- JD Edwards
- IBM i / AS400
- Support Services
When it comes to enhancing and optimizing your eCommerce site, the technologies and options available seem endless. But for all of the things your site could do, the most important is still to establish trust between your organization and your customer.
Creating trust is an issue that many of our clients are concerned about, particularly those with a customer base that isn’t exactly tech-savvy. For those customers who preferred ordering from a paper catalog or over the phone, an eCommerce site can be overwhelming. In order to not alienate those shoppers, our team focuses on two things: establishing trust between the shopper and the retailer, and protecting the customer from themselves.
First things first, your site cannot be considered trustworthy if it isn’t PCI compliant. If you aren’t handling your customers’ financial information with the utmost care and responsibility, nothing else can help you. A secure site is the only foundation to build on.
Now that we’ve got that PSA out of the way, let’s move onto site content. Although it’s almost 2017 and you can buy just about anything online, there are still some people who are hesitant to hand over personal and financial information on the web. One of our clients has a passionate but particularly wary customer base, and many of them prefer to deal face-to-face or over the phone instead of online.
In order to prove their credibility to their customers, this client provides as much content as they can on their site. What might seem like an excessive amount of information on another site is necessary content that establishes our client as a knowledgeable leader in their industry.
This differs in every situation, of course, but consider why your customers should trust you. Do you offer a specific product or service that no one else does? Is your warranty more extensive or the quality of your items better? Or, like in this client’s case, are you the most knowledgeable retailer in your industry? Whatever gives you authority in your market, communicate that to your customers.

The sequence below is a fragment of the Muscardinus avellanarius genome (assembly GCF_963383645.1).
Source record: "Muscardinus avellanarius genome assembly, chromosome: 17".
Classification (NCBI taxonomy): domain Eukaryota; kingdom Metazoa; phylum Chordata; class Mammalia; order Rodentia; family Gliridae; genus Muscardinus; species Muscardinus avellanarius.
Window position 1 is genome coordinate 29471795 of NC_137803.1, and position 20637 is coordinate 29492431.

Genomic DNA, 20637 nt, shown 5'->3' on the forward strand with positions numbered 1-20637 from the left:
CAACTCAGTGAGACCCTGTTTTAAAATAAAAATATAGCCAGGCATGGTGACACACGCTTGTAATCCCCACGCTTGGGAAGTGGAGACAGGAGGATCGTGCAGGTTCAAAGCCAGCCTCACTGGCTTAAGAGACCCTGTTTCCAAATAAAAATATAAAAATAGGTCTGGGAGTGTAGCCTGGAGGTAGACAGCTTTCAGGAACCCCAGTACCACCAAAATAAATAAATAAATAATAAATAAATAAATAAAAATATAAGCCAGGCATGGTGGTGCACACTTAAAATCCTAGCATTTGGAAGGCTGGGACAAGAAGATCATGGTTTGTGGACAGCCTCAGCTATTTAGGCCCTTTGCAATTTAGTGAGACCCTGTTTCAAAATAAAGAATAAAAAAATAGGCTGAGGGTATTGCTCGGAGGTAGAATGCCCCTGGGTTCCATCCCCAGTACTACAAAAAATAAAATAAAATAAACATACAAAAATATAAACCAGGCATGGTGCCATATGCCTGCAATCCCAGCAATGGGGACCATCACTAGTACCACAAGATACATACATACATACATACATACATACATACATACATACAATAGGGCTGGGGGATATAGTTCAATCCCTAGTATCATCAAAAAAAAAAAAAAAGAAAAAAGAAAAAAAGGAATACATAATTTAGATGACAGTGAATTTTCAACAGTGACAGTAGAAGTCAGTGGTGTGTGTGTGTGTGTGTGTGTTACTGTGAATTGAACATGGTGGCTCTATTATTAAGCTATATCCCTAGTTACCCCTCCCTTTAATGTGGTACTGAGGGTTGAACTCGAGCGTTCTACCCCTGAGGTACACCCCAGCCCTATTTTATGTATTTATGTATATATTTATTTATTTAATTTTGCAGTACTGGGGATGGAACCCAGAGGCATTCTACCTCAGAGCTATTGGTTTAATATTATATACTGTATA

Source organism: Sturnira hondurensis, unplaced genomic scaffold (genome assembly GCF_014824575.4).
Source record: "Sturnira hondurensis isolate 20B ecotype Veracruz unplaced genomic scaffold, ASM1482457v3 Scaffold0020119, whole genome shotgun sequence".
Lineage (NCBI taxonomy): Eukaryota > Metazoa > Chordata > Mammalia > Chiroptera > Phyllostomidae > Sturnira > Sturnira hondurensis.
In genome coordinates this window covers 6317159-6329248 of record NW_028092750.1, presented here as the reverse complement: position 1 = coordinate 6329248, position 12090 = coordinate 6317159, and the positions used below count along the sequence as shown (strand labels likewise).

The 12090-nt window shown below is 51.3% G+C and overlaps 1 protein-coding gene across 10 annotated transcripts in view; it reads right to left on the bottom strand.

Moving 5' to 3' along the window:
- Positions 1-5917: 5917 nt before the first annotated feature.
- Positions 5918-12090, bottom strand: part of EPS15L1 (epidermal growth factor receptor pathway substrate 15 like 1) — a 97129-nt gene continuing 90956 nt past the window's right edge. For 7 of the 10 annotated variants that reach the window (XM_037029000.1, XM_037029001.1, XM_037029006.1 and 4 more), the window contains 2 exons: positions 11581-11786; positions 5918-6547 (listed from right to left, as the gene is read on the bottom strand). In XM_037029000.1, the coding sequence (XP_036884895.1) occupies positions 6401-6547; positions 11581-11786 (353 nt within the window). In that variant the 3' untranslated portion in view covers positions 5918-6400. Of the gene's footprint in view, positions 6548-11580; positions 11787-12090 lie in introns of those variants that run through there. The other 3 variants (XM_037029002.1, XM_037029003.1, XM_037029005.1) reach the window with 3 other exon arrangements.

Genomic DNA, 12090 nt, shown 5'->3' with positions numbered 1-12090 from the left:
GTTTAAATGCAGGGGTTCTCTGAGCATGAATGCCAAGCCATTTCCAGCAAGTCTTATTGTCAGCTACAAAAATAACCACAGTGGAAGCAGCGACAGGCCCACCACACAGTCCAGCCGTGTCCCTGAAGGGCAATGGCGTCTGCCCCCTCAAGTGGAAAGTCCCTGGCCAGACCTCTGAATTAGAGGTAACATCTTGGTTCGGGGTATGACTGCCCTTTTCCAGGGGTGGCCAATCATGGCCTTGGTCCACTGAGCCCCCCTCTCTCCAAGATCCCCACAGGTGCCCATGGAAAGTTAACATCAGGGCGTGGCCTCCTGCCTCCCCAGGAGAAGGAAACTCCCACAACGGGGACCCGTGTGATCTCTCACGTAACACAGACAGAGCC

When it comes to building the actual site, remember to keep it simple. For any eCommerce site, ease of use is an important factor, but for these sorts of audiences the simplicity needs to be taken a step further. An inexperienced shopper will need to be guided a bit more throughout the site to make sure they are finding what they need. The trick is finding a balance between building a simple site without veering into inadequacy.
To achieve this for our clients, we aim to create a site that is as simple to use as possible while still retaining some sophistication. These elegantly-designed sites don’t look amateur, yet the functionality is simplistic enough that even a first-time shopper can successfully place an order.
A good starting point is with the top navigation. The categories in the top nav should reassure customers that they are purchasing the right thing, or are on the right track to finding it.
For example, one of our clients sells parts and accessories for other larger devices. Because they sell so many makes and models of these devices, there are a number of brands and types of each item they sell. To ensure that their customers don’t buy an incompatible part, our team made the site’s top navigation start by identifying the device the customer is buying for. From there, they are only shown compatible items that will work with their device.
But the help doesn’t stop there. This site continues to remind shoppers what device they’re shopping for and which accessories are compatible. And, if they add anything to their cart that isn’t compatible, they receive a warning message. Most eCommerce sites wouldn’t take these steps, but these extra layers of protection help save the inexperienced eCommerce shopper from themselves.
Another good use of warning messages is when an extra fee will be applied to a purchase. Another client of ours offers engraving for some of their products at additional cost. While most sites would simply list the engraving fee on the page, our client added a warning message so that their customers (many of whom aren’t used to eCommerce) can’t miss that they will be charged extra. With that reminder, the hope is that fewer customers are confused about additional charges added to their cart.
These are just a few examples of things we have done to help our clients appeal to their warier eCommerce customers, but our general philosophy is to never assume that a shopper knows exactly what to do when they get to a site. By following that rule of thumb, we have been able to build easy-to-use yet sophisticated eCommerce sites for our clients.